When David Cameron gets up at Prime Minister’s Questions he attempts to refute Labour arguments, and tells the public Labour is wrong and that adoption of Labour policies would put economic recovery at risk. But he doesn’t tell the Leader of the Opposition that he hasn’t got the right to criticise. It was the same when the parties were the other way round.
However we are getting near to a position in the Scottish Parliament where simply to ‘oppose’ is seen as illegitimate. Labour’s Kezia Dugdale criticised the failure of the Scottish Government to raise educational standards in our schools, and the First Minister’s response was ‘You are talking Scotland’s children down’. On a more recent occasion her words were: ‘while we get on with the job all Labour can do is whinge’.
If you genuinely think a policy is wrong, it isn’t wrong to be critical. Even well intended policies can have unintended and unanticipated consequences. Healthy opposition is an important democratic safeguard and constantly framing criticism as ‘negative’ is unhelpful.
Certainly oppositions need to present alternatives – as Labour in Scotland has done on Tax Credits – but criticism and scrutiny is essential. All governments, no matter how generally popular and no matter how large the majority, need to be challenged from time to time. The last Labour government was rightly forced to rethink proposals on detention without charge, for example.
Scottish political debate seems to be getting stuck in a groove which goes like this:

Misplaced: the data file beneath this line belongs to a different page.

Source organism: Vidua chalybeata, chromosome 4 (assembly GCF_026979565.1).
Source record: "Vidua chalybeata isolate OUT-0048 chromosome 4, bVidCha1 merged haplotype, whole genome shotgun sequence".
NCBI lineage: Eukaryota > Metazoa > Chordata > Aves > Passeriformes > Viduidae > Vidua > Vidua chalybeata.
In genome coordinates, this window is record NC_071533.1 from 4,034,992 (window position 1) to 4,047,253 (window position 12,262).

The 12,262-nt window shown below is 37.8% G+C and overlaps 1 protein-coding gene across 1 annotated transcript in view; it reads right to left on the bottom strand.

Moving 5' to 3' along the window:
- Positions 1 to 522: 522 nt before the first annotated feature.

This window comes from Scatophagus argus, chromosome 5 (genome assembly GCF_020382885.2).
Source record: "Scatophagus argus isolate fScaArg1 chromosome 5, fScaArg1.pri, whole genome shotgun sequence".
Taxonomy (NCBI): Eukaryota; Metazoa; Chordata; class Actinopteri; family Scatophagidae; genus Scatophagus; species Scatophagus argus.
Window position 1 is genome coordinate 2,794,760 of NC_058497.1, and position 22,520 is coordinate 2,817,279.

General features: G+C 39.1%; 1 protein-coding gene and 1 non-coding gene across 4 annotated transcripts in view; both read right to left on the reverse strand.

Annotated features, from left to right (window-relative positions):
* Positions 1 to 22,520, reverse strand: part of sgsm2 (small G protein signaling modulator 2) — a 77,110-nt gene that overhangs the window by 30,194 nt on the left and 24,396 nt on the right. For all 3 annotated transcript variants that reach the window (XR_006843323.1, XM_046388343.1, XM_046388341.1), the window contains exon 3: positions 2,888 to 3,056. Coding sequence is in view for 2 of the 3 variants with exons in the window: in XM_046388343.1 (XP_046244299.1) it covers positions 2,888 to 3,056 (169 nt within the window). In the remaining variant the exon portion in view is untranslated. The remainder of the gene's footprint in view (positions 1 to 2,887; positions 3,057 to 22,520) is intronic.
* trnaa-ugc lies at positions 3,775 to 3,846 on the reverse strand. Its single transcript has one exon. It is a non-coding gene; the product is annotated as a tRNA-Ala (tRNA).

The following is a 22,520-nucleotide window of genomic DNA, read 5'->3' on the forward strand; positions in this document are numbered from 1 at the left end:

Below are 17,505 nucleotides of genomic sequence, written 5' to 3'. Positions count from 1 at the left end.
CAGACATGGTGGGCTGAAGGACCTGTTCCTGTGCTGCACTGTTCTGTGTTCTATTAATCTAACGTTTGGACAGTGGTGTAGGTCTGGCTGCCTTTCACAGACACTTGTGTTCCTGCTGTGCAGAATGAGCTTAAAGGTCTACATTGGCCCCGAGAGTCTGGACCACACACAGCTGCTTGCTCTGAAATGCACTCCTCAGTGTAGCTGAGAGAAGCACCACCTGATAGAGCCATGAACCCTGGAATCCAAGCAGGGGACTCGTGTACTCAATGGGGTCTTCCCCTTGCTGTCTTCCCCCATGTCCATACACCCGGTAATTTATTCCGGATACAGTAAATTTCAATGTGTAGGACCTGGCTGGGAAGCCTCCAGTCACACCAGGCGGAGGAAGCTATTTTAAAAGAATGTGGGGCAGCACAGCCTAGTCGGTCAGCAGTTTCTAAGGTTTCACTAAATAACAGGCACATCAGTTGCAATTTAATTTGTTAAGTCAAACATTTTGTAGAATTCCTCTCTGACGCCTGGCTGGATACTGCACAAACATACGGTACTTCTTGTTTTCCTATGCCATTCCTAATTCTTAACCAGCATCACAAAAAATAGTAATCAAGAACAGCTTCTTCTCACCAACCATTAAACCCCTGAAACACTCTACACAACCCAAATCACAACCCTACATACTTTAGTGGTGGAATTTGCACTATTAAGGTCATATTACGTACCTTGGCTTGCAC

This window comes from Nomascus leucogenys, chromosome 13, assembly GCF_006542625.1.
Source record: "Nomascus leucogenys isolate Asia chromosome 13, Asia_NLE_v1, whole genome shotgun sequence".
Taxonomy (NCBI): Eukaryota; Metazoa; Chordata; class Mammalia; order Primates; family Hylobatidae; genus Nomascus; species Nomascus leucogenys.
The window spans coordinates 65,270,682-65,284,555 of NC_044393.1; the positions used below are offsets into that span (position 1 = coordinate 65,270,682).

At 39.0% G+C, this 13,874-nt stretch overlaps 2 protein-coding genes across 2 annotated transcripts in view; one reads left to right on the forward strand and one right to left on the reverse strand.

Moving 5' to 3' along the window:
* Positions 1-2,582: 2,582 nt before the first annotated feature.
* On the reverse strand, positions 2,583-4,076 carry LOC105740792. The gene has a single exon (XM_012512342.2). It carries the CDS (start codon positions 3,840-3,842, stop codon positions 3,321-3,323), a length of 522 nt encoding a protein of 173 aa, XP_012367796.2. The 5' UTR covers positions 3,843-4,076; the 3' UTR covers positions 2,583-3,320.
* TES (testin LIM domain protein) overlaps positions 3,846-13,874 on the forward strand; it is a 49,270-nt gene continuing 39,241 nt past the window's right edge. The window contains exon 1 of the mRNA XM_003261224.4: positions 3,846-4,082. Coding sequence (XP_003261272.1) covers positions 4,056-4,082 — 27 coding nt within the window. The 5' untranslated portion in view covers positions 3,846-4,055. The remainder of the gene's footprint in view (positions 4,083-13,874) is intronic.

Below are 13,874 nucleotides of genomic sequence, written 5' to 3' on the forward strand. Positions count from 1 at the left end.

“We do things differently in Scotland.”
“Our way is better.”
“To criticise is to criticise Scotland/the Scottish people.”
“Why are you always so negative?”
Close down discussion.
So it is on the issue of higher education and, in particular, tuition fees. One of the arguments against tuition fees is that to charge would put off students from more deprived backgrounds from going to university. Recently there has been data suggesting that more students from deprived backgrounds are going to university in England and Wales than in Scotland, and that there has been greater improvement in England than in Scotland.
There are several other reasons why tuition fees, especially at their current high English level, should be opposed; not least the way in which they add to the burden of debt. However what should be worrying the Scottish Government is the fact that they are making so little impact on the numbers of young people entering higher education from poorer backgrounds.
It isn’t enough to congratulate ourselves on free tuition as proving that Scotland has a better system. Is the reduction in bursaries a factor? The Scottish Government has recently increased funding for bursaries, but did that only after reducing it previously. Does the problem lie at school level , and if so what measures should we be taking to close the school attainment gap?
A similar complacency exists on social care. We are told we do it better in Scotland because we have ‘free personal care’. This only deals with a limited aspect of ‘who pays’ for care . Very short home care visits, outsourcing of care to companies which have poor pay and conditions, raising of the ‘bar’ for eligibility making it harder to get care – all of these problems exist in Scotland as much as they do in England.
As the SNP currently forms the government, when we ‘oppose’ any of its policies or its record, we are being critical of the SNP. Too often that is met with an accusation that we are ‘just anti SNP’, another means of deflecting the detail of the criticism. Labour shouldn’t apologise for doing its job as an opposition.